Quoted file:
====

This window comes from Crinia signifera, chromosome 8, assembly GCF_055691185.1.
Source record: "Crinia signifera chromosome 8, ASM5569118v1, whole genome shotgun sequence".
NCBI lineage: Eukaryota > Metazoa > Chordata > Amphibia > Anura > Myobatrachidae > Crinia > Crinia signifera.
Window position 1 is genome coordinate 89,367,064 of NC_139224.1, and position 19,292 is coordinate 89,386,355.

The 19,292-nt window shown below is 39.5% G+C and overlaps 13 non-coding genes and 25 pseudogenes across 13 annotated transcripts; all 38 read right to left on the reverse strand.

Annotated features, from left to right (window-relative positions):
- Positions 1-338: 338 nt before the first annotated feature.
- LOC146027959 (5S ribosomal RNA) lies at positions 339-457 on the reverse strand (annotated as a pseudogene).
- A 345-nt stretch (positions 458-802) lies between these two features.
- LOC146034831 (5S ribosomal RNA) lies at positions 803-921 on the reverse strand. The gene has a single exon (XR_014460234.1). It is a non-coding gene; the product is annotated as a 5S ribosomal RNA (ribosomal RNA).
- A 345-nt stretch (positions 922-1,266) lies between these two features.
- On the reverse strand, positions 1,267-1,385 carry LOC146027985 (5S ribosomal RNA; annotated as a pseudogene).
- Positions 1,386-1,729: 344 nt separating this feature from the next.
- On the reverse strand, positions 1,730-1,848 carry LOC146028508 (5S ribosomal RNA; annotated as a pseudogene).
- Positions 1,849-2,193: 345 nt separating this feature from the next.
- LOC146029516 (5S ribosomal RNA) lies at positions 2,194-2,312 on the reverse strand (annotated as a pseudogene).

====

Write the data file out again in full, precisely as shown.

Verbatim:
This window comes from Crinia signifera, chromosome 8, assembly GCF_055691185.1.
Source record: "Crinia signifera chromosome 8, ASM5569118v1, whole genome shotgun sequence".
NCBI lineage: Eukaryota > Metazoa > Chordata > Amphibia > Anura > Myobatrachidae > Crinia > Crinia signifera.
Window position 1 is genome coordinate 89,367,064 of NC_139224.1, and position 19,292 is coordinate 89,386,355.

The 19,292-nt window shown below is 39.5% G+C and overlaps 13 non-coding genes and 25 pseudogenes across 13 annotated transcripts; all 38 read right to left on the reverse strand.

Annotated features, from left to right (window-relative positions):
- Positions 1-338: 338 nt before the first annotated feature.
- LOC146027959 (5S ribosomal RNA) lies at positions 339-457 on the reverse strand (annotated as a pseudogene).
- A 345-nt stretch (positions 458-802) lies between these two features.
- LOC146034831 (5S ribosomal RNA) lies at positions 803-921 on the reverse strand. The gene has a single exon (XR_014460234.1). It is a non-coding gene; the product is annotated as a 5S ribosomal RNA (ribosomal RNA).
- A 345-nt stretch (positions 922-1,266) lies between these two features.
- On the reverse strand, positions 1,267-1,385 carry LOC146027985 (5S ribosomal RNA; annotated as a pseudogene).
- Positions 1,386-1,729: 344 nt separating this feature from the next.
- On the reverse strand, positions 1,730-1,848 carry LOC146028508 (5S ribosomal RNA; annotated as a pseudogene).
- Positions 1,849-2,193: 345 nt separating this feature from the next.
- LOC146029516 (5S ribosomal RNA) lies at positions 2,194-2,312 on the reverse strand (annotated as a pseudogene).